Interactive Computer Graphics: A Top-Down Approach Using OpenGL (4th Edition)

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CS/ECE 433 Introduction to Computer Graphics, Fall 2007 Homework 1 Due Sunday, September 23, 2007 at 11:59pm In this homework, you will get your hands dirty with 2D raster graphics, like we have been talking about in class. 1. Bilinear Resampling (30 pts) You have been hired at Adobe to work on the new version of Photoshop. They want a complete re-write of their codebase, and you have been assigned the task of writing the new bilinear resampling for scaling images. This is the algorithm that will run on an image when the user selects “Image->ImageSize” and changes the size of an image using bilinear resampling. You are to write a C or C++ program called LinearResample.exe that takes in an image in various possible formats and outputs it at a different size by using bilinear resampling. The executable should take in the following arguments: LinearResample.exe <input> <new width> <new height> <output> Where <input> and <output> are the input and output images, respectively. The output image should have the resolution given by <new width> x <new height> and the images could be in the jpg, tif, or bmp formats as specified by their extension. So for example, I would run the following to scale my test1.tif image into a 50 x 25 image which is saved as out.tif: LinearResample.exe test1.tif 50 25 out.tif Remember, the output image can be bigger or smaller than the original. The user can also change the aspect ratio. For example, one dimension can be increased while the other is decreased (see the examples below). Your program should produce an output that is visually comparable to that of using the bilinear resampling filter in Photoshop. To help you get started, I provide you with a Visual Studio solution file called ImageProc which reads in and image and saves it back out as a different filename. This code uses the Windows CImage class to read and write image, but feel free to write your own if you want (although writing a function to read/write jpegs is probably not a valuable use of your time). You can also use any standard image I/O library if there is another you prefer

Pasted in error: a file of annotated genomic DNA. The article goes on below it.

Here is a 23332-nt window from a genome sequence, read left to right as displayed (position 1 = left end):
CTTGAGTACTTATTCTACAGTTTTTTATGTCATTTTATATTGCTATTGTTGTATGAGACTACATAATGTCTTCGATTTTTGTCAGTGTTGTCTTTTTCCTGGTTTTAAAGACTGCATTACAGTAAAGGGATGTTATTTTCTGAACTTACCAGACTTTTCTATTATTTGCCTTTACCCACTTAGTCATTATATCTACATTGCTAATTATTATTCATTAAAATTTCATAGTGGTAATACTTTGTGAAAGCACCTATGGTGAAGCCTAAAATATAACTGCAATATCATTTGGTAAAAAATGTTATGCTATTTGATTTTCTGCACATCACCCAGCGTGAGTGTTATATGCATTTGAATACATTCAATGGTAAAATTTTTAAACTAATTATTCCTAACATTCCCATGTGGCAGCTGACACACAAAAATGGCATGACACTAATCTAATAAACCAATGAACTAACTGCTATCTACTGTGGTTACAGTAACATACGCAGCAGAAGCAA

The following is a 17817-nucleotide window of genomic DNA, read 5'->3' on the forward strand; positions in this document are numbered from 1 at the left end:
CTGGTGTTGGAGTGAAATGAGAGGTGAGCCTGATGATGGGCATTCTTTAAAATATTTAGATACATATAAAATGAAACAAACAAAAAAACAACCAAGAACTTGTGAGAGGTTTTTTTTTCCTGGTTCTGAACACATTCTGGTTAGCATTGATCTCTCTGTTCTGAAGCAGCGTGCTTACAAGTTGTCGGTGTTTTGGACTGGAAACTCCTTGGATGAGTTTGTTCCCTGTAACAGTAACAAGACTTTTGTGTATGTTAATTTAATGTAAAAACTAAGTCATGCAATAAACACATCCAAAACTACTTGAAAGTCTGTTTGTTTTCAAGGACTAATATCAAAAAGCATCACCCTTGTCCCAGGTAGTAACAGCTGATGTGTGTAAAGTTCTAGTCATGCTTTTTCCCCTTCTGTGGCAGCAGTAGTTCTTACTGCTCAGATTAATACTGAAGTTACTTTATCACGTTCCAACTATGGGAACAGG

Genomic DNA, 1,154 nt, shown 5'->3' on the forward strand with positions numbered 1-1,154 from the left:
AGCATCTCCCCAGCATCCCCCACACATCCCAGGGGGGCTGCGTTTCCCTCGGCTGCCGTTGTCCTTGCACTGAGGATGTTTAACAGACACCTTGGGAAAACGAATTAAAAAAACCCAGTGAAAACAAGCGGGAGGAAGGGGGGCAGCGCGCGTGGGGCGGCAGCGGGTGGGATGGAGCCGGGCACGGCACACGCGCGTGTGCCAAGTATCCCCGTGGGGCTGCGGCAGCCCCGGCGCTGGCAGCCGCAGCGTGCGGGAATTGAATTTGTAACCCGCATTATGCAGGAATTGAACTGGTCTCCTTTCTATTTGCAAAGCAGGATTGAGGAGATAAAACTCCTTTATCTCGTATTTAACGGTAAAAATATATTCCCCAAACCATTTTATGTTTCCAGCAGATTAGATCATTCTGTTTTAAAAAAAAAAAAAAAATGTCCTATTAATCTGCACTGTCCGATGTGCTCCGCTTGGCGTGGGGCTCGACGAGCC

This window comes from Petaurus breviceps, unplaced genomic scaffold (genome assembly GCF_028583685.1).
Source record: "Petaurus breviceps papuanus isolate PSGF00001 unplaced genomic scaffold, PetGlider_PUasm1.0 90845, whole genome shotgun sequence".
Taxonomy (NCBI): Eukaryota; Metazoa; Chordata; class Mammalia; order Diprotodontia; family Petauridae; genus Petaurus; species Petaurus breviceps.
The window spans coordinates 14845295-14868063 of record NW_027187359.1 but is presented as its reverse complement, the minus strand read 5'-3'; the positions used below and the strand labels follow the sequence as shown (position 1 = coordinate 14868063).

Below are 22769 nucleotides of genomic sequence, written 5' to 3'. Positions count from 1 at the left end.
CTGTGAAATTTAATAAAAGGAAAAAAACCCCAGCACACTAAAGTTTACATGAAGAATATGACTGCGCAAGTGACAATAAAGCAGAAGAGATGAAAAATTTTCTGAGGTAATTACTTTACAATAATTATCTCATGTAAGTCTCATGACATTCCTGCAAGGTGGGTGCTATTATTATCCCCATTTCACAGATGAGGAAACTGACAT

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or if you want to do your coding on something other than Windows. Just make sure that your final submission compiles and runs on the Windows machines in the lab, so please test it there before you submit and include any of the libraries or dll’s you need. Also please note in the comments any code you borrow. You are not to use someone else’s code to do the actual filtering. In terms of the filtering, remember that you can use different convolution kernels for upsampling and downsampling of the image.
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